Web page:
Focus On Risk & Opportunity Map 2023 - Fragile stability focus on Pathways to a sustainable growth.
In the last three years, the world has suffered three shocks of extraordinary magnitude: the pandemic emergency, Russia’s invasion of Ukraine with the consequent energy and food crisis, and the return of sustained inflation and the end of ultra-expansive monetary policies. Global economic prospects in 2023 are relatively weak, particularly due to the potential materialisation of the effects of less favourable financial conditions worldwide, in a context of fiscal policies generally characterised by less room for manoeuvre. However, an easing of inflationary pressures, greater than expected, is increasing the likelihood of the scenario improving.
The 2023 Risk Map reveals a relatively unchanged average global risk compared to the previous one, which highlighted the (desired) lack of inversion of the trend after the post-pandemic increases of 2021. This leads to a situation of “fragile stability”, which can be seen in positive terms, as the main economies have been able to maintain an almost unchanged risk level even in spite of the adverse geopolitical circumstances. Conversely, the lack of improvement can also be seen as a “lost opportunity” for those countries that – despite extensive public or multilateral financial support – have been unable to strengthen their macroeconomic fundamentals, entailing greater exposure to credit risks, for both public and private counterparties.
The main discriminating factor of the changes in risk profiles, although not the only one, is linked to energy and food prices, affected by the Russia-Ukraine conflict (which sees the former reach the maximum risk level mainly due to the effect of international sanctions). The credit risk of importing economies has consequently deteriorated, as they often suffer from structural weaknesses and fragile operating contexts (such as Tunisia, Bangladesh, Kenya), while there has been a positive influence on exporting countries (for example, Gulf States, Malaysia, Brazil). Meanwhile, those countries with a consolidated economic-financial situation and adequate resources to manage any worsening of the global scenario (including India, Vietnam, Mexico and numerous advanced countries) remain stable.
In a global context strongly polarised by geopolitical elements, the update of the political risk indicators reveals on average a deterioration compared to last year, particularly in terms of the political violence component. There has been a worsening in the countries directly involved in the conflict and in the neighbouring areas of Eastern Europe and the CIS, but also in other areas due to the exacerbation of social tensions as a result of the increased cost of living in areas already under great economic pressure: from North Africa (predominantly Tunisia and Egypt) to Asia (Sri Lanka, Pakistan and Bangladesh) and Sub-Saharan Africa (including Nigeria and South Africa), not forgetting Latin America (Colombia, Brazil and, above all, Peru). Underlying these deteriorations there are also longstanding unresolved issues linked to the decline of social welfare, a fundamental element for the stability of socioeconomic systems and a guarantee of their sustainable development.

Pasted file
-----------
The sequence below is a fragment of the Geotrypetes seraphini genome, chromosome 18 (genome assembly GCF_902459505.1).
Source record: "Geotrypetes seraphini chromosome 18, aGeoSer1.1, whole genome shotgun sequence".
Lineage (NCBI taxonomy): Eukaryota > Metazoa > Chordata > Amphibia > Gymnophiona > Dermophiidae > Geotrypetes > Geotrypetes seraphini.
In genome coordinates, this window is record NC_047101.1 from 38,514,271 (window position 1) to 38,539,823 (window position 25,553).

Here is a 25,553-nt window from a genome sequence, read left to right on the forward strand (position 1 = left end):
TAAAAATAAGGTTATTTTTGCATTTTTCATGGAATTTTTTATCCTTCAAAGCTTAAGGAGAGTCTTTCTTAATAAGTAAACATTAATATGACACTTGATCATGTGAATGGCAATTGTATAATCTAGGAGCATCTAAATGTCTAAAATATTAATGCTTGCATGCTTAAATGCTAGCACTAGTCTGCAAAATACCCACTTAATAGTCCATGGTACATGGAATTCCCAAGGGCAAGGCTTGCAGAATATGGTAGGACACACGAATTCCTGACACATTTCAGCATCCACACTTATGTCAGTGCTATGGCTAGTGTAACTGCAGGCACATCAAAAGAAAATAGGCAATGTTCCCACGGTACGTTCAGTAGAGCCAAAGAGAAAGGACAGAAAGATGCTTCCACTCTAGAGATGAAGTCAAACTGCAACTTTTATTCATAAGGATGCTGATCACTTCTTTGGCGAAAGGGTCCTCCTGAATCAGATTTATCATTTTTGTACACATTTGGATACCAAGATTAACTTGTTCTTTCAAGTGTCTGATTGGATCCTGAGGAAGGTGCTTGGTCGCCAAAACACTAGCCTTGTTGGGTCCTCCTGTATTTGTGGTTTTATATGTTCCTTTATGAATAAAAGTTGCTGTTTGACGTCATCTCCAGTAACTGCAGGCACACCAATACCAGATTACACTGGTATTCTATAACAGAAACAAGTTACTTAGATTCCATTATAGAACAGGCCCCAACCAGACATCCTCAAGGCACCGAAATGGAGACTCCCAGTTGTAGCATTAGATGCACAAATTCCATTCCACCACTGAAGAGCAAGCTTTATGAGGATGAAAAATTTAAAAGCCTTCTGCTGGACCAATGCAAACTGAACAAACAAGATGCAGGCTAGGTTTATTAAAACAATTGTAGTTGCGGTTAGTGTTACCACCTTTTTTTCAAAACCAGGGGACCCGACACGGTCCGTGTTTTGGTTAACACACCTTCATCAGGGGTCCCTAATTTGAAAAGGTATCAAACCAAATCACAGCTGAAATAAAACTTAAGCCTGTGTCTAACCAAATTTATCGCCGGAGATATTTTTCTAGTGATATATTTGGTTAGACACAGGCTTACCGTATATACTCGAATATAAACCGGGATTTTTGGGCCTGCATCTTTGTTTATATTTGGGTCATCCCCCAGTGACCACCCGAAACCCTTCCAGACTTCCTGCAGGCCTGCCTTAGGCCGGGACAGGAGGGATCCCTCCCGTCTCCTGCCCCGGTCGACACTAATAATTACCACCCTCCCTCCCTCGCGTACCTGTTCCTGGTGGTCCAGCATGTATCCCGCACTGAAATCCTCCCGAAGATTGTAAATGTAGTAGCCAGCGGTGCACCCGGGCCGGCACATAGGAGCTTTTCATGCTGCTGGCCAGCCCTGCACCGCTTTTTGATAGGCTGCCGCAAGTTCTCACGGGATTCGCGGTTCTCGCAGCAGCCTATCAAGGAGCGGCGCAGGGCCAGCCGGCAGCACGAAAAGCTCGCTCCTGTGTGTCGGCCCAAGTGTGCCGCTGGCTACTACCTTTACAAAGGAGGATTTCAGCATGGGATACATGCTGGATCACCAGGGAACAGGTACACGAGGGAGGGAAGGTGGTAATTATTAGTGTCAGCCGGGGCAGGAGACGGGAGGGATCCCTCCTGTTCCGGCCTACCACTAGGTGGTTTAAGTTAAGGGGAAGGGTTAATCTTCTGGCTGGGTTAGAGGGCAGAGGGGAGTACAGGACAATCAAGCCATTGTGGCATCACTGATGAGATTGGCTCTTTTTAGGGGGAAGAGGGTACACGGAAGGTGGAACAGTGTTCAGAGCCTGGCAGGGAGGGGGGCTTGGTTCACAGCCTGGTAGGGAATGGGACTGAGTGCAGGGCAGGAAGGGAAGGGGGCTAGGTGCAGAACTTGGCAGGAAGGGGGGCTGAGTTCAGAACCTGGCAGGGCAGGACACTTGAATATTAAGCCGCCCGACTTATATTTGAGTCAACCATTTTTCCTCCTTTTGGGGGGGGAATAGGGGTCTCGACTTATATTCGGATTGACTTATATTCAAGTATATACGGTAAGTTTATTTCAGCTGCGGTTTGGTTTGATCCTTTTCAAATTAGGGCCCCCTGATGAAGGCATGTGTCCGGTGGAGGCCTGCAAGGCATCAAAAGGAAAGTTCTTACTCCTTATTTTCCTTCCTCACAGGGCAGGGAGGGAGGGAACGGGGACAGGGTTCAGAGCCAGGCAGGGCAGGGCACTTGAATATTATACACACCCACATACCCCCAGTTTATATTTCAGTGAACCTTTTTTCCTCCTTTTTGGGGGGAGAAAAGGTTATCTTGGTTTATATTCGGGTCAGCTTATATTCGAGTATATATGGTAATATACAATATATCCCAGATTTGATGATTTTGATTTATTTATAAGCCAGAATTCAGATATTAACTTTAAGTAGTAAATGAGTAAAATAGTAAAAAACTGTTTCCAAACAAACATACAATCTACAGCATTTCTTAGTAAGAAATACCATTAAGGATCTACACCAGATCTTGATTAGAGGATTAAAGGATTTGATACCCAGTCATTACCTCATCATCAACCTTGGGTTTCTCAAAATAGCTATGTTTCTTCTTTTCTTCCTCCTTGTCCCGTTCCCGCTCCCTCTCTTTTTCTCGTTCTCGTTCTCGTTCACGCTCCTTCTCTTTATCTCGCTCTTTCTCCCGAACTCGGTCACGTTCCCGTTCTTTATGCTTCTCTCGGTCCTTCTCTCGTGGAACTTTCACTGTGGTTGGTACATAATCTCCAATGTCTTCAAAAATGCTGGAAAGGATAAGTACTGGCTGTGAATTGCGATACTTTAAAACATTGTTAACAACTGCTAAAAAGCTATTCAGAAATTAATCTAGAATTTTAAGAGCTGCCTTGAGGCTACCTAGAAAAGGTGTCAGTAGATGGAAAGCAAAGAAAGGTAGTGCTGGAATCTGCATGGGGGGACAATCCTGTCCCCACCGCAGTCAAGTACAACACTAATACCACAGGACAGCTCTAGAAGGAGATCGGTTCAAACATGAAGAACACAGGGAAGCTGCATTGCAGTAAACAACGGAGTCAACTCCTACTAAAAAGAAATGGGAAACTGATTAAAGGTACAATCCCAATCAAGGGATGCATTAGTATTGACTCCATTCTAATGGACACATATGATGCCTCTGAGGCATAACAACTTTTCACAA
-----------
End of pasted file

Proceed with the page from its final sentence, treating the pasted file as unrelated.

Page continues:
Extreme natural events linked to climate change, which are becoming increasingly frequent, widespread and sudden, also generate very negative impacts on socioeconomic balances, locally as well as internationally; they are therefore factors being increasingly considered in business risk assessments. Climate risk indicators show a widespread decline: the Asian area is the most exposed and shows the biggest deterioration, with temperatures rising twice as quickly as the global average – together with Africa in its various regional quadrants (from floods in South Africa and Nigeria, and the desertification of the Sahel, to cyclones in Madagascar, Malawi and Mozambique). Extreme critical phenomena affect also the Caribbean and the so-called “Dry Corridor” in Central America. Drought is the origin of the deterioration in the Middle East and North Africa.
The need to address these problems, in a context affected by the rupture of energy relations between the EU and Russia, has given further momentum to the energy transition process, an essential priority in which to invest so as to strengthen resilience and to build sustainable growth pathways. Italian enterprises can find in SACE (the Italian Export Credit Agency) a partner to support them in their development processes, both in domestic investments – with green guarantees in support of projects linked to the circular economy, sustainable mobility, re-conversion of industrial processes and energy efficiency – and in the foreign markets with the greatest potential.
The energy transition indicators reveal a partial improvement, confirming the irreversibility of a process that has not only “held up” in the face of even the most complex economic and geopolitical global conditions but that also represents the only alternative to the current energy model. Europe and Latin America confirm the maturity of their transition process, with particularly positive trends of the indicators; improvements were also recorded for the United States, China and India, while fossil exporting countries show delays. In particular, the improvement in the energy transition indicators is driven by renewables (more specifically, photovoltaic and wind generation): last year for the first time renewable investments reached the amount invested in fossil fuels.